TOKYO, Aug. 11 (Xinhua) -- Tokyo stocks closed higher Tuesday as a comparatively soft yen encouraged buying with sentiment also helped by U.S. President Donald Trump's executive orders to assist those who have lost jobs due to the pandemic amid hopes U.S. lawmakers will swiftly agree on a sizable virus-related stimulus package to help the virus-battered economy.
The 225-issue Nikkei Stock Average gained 420.30 points, or 1.88 percent, from Friday to close the day at 22,750.24, marking its highest closing level since July 22.
The broader Topix index of all First Section issues on the Tokyo Stock Exchange, meanwhile, added 39.22 points, or 2.54 percent, to finish at 1,585.96.
Markets here were closed on Monday for a national holiday.
Following the market's decline over the past three trading days, investor sentiment was bolstered by U.S. President Donald Trump signing executive orders to maintain assistance for unemployment benefits, temporary payroll tax deferral, and student-loan relief, among others, local brokers said.
They added that despite divisions between Democrats and Republican lawmakers over likely and very much-needed new COVID-19-linked stimulus measures, hopes remained high that substantial measures would soon be rolled out to help underpin the virus-hit economy.
Equity strategists also said that adding to some hopes for the broader global economic recovery from the pandemic, better-than-expected U.S. jobs data for July released late last week also combined to buoy sentiment somewhat and sent investors after issues deemed oversold during the market's recent downturn.
"Better-than-expected U.S. job data for July reported late last week and Trump's signing of the executive orders offset concern about the virus-hit U.S. economy," Toshikazu Horiuchi, equity strategist at IwaiCosmo Securities Co., was quoted as saying.
"The improved prospects triggered buybacks of some shares that were deemed undervalued, including real estate issues," Horiuchi also said.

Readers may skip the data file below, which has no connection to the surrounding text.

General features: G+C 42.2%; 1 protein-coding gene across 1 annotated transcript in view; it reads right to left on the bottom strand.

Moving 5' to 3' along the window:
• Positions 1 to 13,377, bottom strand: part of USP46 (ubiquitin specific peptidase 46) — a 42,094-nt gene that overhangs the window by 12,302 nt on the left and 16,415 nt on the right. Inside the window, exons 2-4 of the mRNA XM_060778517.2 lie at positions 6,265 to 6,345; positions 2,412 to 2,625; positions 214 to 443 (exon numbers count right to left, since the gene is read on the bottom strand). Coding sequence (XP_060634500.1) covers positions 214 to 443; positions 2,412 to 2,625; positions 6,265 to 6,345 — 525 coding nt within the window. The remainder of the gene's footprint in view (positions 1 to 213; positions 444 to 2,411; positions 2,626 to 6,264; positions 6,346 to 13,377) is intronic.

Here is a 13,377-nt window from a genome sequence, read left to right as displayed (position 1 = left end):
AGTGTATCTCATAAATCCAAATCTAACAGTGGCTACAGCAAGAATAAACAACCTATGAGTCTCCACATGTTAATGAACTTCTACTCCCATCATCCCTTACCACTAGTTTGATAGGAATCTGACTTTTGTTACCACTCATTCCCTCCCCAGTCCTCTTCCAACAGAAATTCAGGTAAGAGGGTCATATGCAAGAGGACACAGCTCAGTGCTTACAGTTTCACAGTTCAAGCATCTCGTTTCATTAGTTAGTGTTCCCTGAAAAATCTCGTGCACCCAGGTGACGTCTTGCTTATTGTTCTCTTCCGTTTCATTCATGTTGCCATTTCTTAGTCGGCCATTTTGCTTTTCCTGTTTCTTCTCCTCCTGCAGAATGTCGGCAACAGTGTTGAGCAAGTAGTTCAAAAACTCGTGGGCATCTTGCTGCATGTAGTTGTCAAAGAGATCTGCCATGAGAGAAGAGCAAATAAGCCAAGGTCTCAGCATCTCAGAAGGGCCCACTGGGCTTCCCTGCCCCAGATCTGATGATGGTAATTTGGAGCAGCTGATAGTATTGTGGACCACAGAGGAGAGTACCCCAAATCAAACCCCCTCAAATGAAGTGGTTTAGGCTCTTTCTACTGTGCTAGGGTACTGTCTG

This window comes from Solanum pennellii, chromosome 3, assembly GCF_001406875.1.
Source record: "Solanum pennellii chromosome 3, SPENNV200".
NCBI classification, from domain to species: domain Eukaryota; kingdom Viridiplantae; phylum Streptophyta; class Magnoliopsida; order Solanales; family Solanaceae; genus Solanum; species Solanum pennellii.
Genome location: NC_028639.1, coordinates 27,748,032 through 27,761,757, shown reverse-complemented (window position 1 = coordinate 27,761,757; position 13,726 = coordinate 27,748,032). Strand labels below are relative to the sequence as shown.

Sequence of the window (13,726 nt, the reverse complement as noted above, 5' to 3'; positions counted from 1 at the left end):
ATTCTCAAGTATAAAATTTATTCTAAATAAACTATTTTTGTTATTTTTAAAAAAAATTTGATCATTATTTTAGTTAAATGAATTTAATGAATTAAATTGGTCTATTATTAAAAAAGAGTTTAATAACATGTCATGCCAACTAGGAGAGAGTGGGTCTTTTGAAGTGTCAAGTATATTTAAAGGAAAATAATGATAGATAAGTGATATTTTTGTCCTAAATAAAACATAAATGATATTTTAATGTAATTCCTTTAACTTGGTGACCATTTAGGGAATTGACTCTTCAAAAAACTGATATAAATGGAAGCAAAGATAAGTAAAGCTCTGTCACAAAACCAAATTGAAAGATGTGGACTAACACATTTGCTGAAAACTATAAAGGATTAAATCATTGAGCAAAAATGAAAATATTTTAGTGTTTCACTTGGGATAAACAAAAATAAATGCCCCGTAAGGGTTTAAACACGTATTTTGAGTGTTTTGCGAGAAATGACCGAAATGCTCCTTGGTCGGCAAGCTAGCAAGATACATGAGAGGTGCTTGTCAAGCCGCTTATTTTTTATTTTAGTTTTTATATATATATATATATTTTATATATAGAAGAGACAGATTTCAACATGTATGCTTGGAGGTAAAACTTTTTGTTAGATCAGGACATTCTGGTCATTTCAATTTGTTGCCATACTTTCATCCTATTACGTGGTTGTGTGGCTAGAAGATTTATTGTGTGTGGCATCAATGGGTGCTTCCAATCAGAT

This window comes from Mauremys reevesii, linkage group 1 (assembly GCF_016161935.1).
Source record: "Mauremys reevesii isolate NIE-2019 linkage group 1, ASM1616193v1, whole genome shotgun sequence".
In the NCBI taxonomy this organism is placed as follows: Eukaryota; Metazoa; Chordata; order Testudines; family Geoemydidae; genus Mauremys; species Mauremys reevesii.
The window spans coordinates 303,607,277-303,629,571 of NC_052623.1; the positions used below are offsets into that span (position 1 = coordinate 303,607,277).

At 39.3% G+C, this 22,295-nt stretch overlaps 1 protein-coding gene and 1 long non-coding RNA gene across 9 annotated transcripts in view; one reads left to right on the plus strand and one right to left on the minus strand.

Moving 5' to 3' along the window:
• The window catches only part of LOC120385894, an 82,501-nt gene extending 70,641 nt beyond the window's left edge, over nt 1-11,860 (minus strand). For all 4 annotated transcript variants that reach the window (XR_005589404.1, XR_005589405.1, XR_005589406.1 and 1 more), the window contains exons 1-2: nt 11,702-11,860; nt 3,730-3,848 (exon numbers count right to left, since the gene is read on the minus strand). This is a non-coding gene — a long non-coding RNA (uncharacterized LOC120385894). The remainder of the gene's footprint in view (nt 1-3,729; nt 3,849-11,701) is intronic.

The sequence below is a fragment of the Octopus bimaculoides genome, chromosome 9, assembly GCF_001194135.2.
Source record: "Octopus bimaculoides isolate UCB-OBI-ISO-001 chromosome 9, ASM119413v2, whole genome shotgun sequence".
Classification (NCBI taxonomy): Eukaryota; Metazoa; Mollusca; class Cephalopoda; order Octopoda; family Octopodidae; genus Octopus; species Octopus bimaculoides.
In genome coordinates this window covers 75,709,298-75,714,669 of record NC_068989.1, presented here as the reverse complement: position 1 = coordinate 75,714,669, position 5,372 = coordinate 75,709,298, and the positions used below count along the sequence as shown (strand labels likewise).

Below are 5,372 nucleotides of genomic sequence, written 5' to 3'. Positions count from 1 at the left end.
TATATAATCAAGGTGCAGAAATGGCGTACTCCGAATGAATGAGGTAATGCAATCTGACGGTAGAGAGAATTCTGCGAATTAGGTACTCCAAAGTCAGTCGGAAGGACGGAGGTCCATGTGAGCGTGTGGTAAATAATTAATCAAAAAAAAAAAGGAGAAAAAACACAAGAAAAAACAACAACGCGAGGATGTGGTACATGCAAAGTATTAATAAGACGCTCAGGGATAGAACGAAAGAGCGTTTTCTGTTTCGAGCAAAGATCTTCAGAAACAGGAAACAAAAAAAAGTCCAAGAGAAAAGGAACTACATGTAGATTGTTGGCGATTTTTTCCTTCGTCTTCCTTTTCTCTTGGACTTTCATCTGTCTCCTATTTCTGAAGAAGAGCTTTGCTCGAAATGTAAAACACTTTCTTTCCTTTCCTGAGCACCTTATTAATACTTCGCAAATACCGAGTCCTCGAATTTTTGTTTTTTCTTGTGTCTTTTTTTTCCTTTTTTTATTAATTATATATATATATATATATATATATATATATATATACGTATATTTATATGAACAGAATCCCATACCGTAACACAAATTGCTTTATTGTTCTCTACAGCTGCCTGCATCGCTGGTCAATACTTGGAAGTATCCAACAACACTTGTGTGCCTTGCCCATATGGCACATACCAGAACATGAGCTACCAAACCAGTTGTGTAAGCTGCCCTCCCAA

The market here, along with a comparatively soft yen giving exporter issues a boost, also gained support from solid performances on Chinese bourses, strategists here said.
"Tokyo shares are up following rallies on the Dow and after three days of losses in Tokyo. They were also boosted by gains on the Hong Kong and Shanghai bourses," Yoshihiro Ito, chief strategist at Okasan Online Securities, was quoted as saying.
By the close of play, real estate, iron and steel, and bank-linked issues comprised those that advanced the most.
Among real estate issues bought back following the market's recent decline, Tokyu Fudosan Holdings climbed 5.4 percent, while Mitsui Fudosan surged 8.1 percent. Mitsubishi Estate, for its part, ended the day 7.2 percent higher.
Exporters advancing on a favorable yen-dollar pairing included Toyota adding almost 4 percent, while Honda accelerated 6.4 percent. Nissan, meanwhile, closed the day 6.4 percent higher.
Nikkei heavyweight Fast Retailing, owner and operator of the Uniqlo chain of casual clothing stores, was a notable winner Tuesday, adding 1 percent by the close.
SoftBank Group weighed, however, retreating 2.45 percent prior to announcing its earnings results, which after the closing bell showed the telecoms behemoth's quarterly net profit to June rose 11.9 percent.
Issues that rose outpaced those that fell by 1,810 to 330 on the First Section, while 33 ended the day unchanged.
On the main section on Tuesday, 1.627 billion shares changed hands, rising from Friday's volume of 1.189 billion shares.
The turnover came to 2.743 trillion yen (25.850 billion U.S. dollars).